Coupled with probability is the duration over which the probability applies.
For example, if we desire 99 of 100 to survive, we must state over which period of time this applies. It is proper to state the couple of 99% reliable over 1 year.
It is not sufficient to define reliability as ‘5-year product’ as it does not contain the information related to how many are expected to survive the 5 years. Likewise, it is not sufficient to say a product has 5 – 9’s reliability (meaning the probability of failure is less than 0.00001) as it does not contain the duration.
If the product has high reliability for only a few seconds, that does not help us make judgements about the first year of life.
MTBF or MTTF are not durations. They are the inverse of the failure rate, thus a probability.
Do not use MTBF or similar metrics when working in reliability engineering.
Types of durations
A product once created has a finite lifetime. We use probability distributions to describe the product’s expected life over time. Time here implies calendar time. You may use distance traveled, operating hours, or cycles, depending on the product and dominant failure mechanisms.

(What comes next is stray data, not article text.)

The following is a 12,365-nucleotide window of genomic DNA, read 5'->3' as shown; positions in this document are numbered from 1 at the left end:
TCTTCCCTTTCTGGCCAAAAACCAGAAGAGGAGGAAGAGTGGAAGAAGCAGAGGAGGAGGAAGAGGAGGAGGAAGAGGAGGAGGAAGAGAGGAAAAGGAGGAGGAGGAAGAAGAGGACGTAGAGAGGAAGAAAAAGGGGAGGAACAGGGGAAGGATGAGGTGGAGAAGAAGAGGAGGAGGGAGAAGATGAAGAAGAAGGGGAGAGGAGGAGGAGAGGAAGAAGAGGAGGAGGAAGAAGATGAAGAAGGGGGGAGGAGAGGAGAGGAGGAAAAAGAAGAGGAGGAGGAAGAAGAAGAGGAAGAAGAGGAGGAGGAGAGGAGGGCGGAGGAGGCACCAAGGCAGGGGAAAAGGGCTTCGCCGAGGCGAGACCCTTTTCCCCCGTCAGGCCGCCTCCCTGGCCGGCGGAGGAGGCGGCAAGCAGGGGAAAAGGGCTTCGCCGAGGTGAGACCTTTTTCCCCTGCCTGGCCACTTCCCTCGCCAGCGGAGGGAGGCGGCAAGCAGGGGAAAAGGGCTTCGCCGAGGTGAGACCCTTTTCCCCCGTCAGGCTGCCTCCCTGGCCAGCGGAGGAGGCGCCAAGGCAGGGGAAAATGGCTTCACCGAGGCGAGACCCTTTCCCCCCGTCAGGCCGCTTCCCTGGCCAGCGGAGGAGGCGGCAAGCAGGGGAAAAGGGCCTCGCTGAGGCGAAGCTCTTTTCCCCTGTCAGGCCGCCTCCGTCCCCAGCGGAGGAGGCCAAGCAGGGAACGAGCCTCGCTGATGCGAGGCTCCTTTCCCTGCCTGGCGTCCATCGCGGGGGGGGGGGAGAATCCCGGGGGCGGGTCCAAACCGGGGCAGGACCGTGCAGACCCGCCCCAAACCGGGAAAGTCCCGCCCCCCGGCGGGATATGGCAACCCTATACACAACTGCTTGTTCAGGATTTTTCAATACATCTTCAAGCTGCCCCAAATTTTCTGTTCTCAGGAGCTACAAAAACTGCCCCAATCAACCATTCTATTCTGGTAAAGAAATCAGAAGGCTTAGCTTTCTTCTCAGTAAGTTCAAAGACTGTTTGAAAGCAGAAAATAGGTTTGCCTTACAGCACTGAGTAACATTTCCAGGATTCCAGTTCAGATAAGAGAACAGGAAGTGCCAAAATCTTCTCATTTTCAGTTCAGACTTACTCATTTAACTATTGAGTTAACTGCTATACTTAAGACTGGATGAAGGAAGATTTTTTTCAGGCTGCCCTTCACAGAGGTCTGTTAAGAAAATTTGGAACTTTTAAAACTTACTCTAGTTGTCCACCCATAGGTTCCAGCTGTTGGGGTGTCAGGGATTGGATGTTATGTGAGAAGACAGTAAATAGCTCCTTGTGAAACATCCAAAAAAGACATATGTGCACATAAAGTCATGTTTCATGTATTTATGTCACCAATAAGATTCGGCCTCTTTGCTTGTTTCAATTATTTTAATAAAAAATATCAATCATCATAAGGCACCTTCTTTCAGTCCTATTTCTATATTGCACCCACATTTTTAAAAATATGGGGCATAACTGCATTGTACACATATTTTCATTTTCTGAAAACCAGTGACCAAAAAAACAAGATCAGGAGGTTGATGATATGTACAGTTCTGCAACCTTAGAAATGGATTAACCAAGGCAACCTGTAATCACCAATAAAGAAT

Another group of durations is various points in time of interest to the business. Since early failures tend to impact customer satisfaction adversely, we may track failures that occur within the first month of use with a specific duration / probability couplet. For example, we may set a goal and monitor field performance for early life failures with a goal of 99.9% reliability over the 1st month of operation.
Many product include a warranty or some financial obligation to replace or repair a faulty product. The actual duration may vary by industry and markets. You organization may track this duration as if not predicted and managed accurately will impact the organization’s financial reporting.
The longer term reliability of a product impact customer loyalty and brand promise. Also, many design teams use a design life (period of time over which the product is expected to placed in service and provide value to the customer). The design life is often much longer than the warranty period and is an estimate of the useful life of the product.